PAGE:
Food safety standards also for Sri Lanka’s toddy drink
Today is World Food Safety Day, an observance meant to highlight the need to ensure food safety standards. For this occasion, Sri Lankan authorities announced that they are working on standards for the popular but hitherto unregulated drink made from coconut flowers.
Colombo (Asia News) – "Food standards save lives” is the theme of the fifth World Food Safety Day, which is marked today around the world.
The aim is to recognise the importance of standards to keep consumers safe and protect them at the various stages of the food trade.
Standards show food products’ origin, composition, appearance, freshness, permissible additives, maximum bacterial content, as well as information on hygienic handling.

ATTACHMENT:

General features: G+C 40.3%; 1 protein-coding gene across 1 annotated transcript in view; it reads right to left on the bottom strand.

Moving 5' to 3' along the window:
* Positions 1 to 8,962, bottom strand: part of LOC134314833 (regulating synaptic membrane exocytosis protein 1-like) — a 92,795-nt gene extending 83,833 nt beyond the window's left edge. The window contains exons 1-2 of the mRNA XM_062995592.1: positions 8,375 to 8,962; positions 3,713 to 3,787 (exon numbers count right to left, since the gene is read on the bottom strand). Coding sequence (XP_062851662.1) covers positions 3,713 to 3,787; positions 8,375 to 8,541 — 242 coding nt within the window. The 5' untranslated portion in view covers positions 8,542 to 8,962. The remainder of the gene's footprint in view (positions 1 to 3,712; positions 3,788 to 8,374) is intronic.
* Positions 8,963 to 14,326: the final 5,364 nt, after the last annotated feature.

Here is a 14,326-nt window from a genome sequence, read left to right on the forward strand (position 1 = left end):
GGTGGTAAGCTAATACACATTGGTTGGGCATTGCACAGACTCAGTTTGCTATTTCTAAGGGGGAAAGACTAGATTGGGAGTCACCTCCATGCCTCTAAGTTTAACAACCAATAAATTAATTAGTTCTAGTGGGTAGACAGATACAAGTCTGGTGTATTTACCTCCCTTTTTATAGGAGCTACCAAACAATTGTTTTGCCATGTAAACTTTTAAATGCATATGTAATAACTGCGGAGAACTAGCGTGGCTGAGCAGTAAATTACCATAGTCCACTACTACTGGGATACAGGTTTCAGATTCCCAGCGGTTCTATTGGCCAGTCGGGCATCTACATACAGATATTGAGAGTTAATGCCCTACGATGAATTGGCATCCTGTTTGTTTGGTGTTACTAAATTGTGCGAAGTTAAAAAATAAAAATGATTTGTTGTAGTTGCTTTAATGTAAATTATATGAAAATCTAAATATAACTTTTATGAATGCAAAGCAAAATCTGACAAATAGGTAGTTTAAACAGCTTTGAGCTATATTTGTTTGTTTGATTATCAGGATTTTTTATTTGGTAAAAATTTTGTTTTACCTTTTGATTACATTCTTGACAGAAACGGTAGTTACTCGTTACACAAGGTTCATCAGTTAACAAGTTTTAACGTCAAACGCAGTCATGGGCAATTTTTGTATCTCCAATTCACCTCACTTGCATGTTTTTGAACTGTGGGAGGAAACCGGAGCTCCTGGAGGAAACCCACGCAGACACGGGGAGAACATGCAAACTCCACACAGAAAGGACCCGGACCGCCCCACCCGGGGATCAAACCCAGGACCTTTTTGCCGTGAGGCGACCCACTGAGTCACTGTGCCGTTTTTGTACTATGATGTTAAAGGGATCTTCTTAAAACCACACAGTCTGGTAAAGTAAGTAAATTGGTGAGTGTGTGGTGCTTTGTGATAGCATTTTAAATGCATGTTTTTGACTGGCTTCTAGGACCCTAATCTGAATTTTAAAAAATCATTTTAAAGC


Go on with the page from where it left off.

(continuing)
To mark the occasion, Sri Lanka’s Ministry of Health sponsored a conference held yesterday on the subject, which provided an opportunity to take stock of food safety in the country.
During this meeting, it was reported that no standards exist for toddy, a low-alcoholic drink made from the sap of coconut flowers that is very popular in Sri Lanka.
Food safety in the island nation is regulated by a law of 1980, and standards set by the Sri Lanka Standard Institute (SLSI).
For SLSI Assistant Director (Technology) Thilini Kalugala, technology and testing facilities to set standards in Sri Lanka are far below those in other countries.
However, in order to reassure the public, she explained that every year, toddy samples are collected from different parts of the island and tested to set standards that ensure consumers’ safety.